Sleep and sleep disorders:
Our approach to sleep:
Sleep is a natural and vital part of our rhythmic life. It is a complex and active state of unconsciousness. Though “bad” sleep can sometimes be considered a “disease” it is mainly a disorder, most often the expression of a malfunction.
Sleep cannot be dissociated from awakening, both conditions must be considered as part of a continuous cyclical process, each one depending on the other: Sleep quality therefore has an impact on wakefulness and vice versa so we consider the problem as an entity and address it as a sleep-wake disorder.
More than often these symptoms will have to be addressed simultaneously from many approaches.
Furthermore chronic sleep deprivation is a great risk factor for development of many disorders, both mental (depression…) and body-related ones (obesity, hypertension, stroke, diabetes, sexual impairment…)
Find out more about sleep disorders treated at Sleep Harley Street Clinic.
What are Sleep Disorders?
Sleep-wake disorders reflect a complex picture expressed either as excessive daytime sleepiness or/and sleeplessness or sleep of bad quality and non-refreshing at night.
Sleepiness can develop as a disease (for example Narcolepsy) or secondary to other disorders, infectious, hormonal, vascular (stroke), traumatic (whiplash…) etc…
While snoring and sleep apnea (breathing disorders with complete or partial cessation of breathing) develop secondary to a mechanical dysfunction, complain about poor sleep reflect generally a malfunctioning of single or multiple underlying processes: behavioral, biological, medical etc…
In sleeplessness or insomnia the subject senses having inadequate quantity or quality of sleep. It is the most common sleep complaints. With the stress associated to modern life style and the 24/7 system requiring continuous connection and reachability, the incidence of insomnia is increasing in all segments of the population.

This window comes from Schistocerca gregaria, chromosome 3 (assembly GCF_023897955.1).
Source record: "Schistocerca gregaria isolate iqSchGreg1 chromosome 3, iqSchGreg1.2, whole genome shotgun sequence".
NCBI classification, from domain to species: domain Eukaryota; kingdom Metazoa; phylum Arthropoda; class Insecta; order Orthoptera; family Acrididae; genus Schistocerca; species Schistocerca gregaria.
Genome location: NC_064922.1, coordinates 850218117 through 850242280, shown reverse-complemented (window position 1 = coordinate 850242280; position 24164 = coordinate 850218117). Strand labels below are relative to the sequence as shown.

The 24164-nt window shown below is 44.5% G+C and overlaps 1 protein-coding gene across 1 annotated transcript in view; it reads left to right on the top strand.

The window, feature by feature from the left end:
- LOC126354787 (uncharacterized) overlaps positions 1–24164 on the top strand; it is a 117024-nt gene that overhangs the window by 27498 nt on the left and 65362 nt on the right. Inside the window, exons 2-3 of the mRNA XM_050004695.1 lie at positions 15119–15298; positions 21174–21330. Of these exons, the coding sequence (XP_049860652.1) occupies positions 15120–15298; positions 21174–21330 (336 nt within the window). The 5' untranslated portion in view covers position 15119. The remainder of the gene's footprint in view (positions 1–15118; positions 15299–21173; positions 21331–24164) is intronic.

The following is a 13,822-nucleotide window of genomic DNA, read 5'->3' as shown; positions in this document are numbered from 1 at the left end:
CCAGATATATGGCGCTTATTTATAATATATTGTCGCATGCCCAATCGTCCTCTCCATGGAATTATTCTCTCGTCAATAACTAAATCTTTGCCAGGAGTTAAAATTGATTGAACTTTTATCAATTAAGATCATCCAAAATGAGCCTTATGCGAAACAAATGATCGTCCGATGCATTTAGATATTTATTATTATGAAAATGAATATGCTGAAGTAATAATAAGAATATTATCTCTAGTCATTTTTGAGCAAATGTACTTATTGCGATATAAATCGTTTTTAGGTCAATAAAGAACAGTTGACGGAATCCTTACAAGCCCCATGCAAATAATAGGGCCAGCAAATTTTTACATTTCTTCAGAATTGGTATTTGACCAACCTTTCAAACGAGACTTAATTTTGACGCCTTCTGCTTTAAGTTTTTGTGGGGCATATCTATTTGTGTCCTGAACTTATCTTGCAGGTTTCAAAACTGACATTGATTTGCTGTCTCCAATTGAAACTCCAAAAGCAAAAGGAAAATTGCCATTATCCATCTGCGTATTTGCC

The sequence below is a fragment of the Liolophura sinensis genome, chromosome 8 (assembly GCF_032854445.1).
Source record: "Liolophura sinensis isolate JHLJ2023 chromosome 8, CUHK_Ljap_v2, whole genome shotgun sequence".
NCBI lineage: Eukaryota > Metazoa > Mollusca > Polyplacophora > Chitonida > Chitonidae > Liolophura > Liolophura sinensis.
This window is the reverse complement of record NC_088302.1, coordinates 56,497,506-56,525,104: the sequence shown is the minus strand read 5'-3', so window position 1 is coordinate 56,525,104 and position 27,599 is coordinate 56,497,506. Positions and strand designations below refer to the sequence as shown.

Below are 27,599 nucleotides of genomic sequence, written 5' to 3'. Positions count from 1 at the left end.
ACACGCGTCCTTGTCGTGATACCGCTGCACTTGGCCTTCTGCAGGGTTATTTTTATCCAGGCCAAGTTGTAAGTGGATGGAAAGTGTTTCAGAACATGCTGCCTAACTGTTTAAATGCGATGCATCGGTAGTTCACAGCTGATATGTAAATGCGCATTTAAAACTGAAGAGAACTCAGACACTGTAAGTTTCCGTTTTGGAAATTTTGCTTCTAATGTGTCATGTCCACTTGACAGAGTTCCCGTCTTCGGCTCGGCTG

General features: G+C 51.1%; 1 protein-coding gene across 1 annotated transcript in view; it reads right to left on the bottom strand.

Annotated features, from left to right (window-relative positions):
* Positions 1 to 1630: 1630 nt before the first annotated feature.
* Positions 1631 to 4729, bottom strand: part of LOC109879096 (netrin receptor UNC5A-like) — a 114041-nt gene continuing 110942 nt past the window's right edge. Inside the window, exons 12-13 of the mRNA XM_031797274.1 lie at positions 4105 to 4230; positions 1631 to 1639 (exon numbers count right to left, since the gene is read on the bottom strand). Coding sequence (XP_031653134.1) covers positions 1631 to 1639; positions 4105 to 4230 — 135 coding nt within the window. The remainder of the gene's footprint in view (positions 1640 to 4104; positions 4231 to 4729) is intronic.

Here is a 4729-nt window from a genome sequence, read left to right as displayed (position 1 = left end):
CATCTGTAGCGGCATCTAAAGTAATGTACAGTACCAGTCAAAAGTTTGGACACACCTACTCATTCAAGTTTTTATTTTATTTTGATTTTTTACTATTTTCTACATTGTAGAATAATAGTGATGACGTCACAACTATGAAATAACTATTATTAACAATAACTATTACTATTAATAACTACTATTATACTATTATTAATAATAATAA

Factors associated with sleep disorders:
The causes of insomnia are multiple. They can be secondary to physiological factors such as hormonal changes (pregnancy, menopause… ) or aging, medical conditions or psychiatric disorders, can also be associated to medications or drugs, be stress-related, reflect behavioral dysfunction or irregularities in the sleep-wake cycles (jet lag, shift work…), be connected to or represent other sleep-related disorders such as abnormal movements etc…
There are also intrinsic sleep disorders such as strange behavior while asleep which are not unusual.
Sleep symptoms are associated with weight gain and cardio-metabolic diseases and many studies suggest a potential role of diet in these disorders.
Sleep and Nutrition:
Sleep symptoms can also be associated with intake of specific dietary nutrients and the meal content in the evening can affect sleep. There is also evidence that the timing of food and water intake also affects sleep.
More knowledge emerges regarding interactions between sleep, metabolism and circadian rhythmicity. On-going studies focus in the identification of the molecular elements contributing to these interactions.
Learn more about sleep disorder symptoms.